Avoiding Counterfeit Electronic Parts- How DoD’s Proposed Rule May Affect You

Robert S. Metzger
Rogers Joseph O’Donnell, PC

On September 21, 2015, DoD published a Proposed Rule to modify its existing regulations on detection and avoidance of counterfeit electronic parts. 80 Fed. Reg. 56939. DoD held a public meeting to get input on the proposed rule on November 13, 2015. By action taken on October 21, 2015, DoD extended the comment period until December 11, 2015. 80 Fed. Reg. 63735. For information on how to submit comments, see http://www.gpo.gov/fdsys/pkg/FR-2015-10-21/pdf/2015-26749.pdf.

For smaller companies, the most important changes in the Proposed Rule are in a new contract clause, presently named DFARS 252.246-70XX (“Sources of Electronic Parts”), that Department of Defense purchasing activities are to use in solicitations and contracts, including solicitations and contracts using FAR part 12 procedures for the acquisition of commercial items, when procuring— (1) Electronic parts; (2) End items, components, parts, or assemblies containing electronic parts; or (3) Services, if the contractor will supply electronic parts or components, parts, or assemblies containing electronic parts as part of the service. Small business set-asides are subject to the rule.

Before, the regulations covering counterfeit electronics required larger DoD contractors – namely, companies whose DoD contract revenues are large enough to make them subject to Cost Accounting Standards requirements – to have systems and procedures to detect and avoid counterfeit electronic parts. These companies were under a flow-down obligation, so some smaller vendors who support the big defense contractors already have seen their customers include solicitation requirements and special terms and conditions that to reduce the risk of counterfeit parts on purchases intended for DoD customers. Before, however, there was no mandatory DFARS clause that would apply to all solicitations and that would mandate specific measures on the part of the entire supply chain.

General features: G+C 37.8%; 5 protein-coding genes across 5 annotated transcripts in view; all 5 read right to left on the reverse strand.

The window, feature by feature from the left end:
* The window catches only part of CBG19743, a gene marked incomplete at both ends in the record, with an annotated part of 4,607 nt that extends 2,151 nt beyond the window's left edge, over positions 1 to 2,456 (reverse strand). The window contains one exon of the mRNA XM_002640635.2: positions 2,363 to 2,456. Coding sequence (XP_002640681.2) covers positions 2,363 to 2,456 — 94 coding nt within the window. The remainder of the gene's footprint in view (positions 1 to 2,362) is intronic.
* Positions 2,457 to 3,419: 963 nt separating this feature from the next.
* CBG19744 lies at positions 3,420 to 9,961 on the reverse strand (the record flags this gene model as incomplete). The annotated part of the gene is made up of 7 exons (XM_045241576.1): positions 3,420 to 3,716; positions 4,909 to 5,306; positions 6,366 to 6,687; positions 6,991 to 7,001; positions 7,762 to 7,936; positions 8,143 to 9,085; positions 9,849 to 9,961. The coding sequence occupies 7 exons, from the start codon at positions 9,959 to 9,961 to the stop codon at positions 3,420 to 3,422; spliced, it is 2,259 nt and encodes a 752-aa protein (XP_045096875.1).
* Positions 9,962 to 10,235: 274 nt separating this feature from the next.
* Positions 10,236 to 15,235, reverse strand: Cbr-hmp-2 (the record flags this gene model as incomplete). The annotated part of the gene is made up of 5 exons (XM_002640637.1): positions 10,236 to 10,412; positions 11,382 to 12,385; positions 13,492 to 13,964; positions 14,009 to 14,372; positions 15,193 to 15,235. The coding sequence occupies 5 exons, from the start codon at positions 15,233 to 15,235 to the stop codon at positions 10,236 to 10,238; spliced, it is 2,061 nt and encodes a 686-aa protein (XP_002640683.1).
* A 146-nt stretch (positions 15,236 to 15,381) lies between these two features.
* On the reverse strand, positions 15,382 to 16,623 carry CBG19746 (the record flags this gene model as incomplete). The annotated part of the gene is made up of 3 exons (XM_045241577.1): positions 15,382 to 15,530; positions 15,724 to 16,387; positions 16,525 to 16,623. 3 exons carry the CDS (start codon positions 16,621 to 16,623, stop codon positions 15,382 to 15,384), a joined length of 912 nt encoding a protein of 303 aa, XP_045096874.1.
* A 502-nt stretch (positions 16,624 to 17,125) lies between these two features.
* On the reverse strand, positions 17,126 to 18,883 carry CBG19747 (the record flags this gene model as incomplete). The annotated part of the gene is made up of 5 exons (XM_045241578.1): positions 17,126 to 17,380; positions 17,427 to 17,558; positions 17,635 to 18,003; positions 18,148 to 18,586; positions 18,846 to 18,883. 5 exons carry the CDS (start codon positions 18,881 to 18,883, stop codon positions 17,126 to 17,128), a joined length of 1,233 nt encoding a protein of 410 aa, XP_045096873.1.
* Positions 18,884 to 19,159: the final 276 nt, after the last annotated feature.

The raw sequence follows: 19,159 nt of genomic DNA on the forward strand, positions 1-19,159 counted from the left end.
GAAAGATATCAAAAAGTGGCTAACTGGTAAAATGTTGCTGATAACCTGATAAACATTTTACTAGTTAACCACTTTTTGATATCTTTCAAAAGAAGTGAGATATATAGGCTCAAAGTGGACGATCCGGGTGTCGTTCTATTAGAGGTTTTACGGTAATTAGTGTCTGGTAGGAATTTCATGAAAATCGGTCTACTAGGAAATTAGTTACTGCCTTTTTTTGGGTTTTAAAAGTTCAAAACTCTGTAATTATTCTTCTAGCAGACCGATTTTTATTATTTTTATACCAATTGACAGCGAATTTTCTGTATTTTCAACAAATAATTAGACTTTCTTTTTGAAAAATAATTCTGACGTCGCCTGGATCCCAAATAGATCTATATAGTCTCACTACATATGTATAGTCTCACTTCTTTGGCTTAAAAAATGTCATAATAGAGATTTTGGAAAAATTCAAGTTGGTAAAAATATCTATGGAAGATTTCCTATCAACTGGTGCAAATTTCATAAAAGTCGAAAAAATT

These rules follow enactment of Section 818 of the NDAA for FY 2012, following Senate hearings that revealed the danger of counterfeit electronic parts. DoD is especially vulnerable because many of its fielded systems were built and deployed years or even decades ago. That makes it hard to support this equipment, because parts needed for sustainment all too often cannot be found through “trusted sources” such as original manufacturers or their authorized distributors. Unscrupulous parties have exploited the continuous demand for these parts though they may be obsolescent and out of production for years. Following enactment of Section 818, DoD published the final DFARS rule, on May 9, 2014, 78 Fed. Reg. 26092, that is the subject of the proposed revision.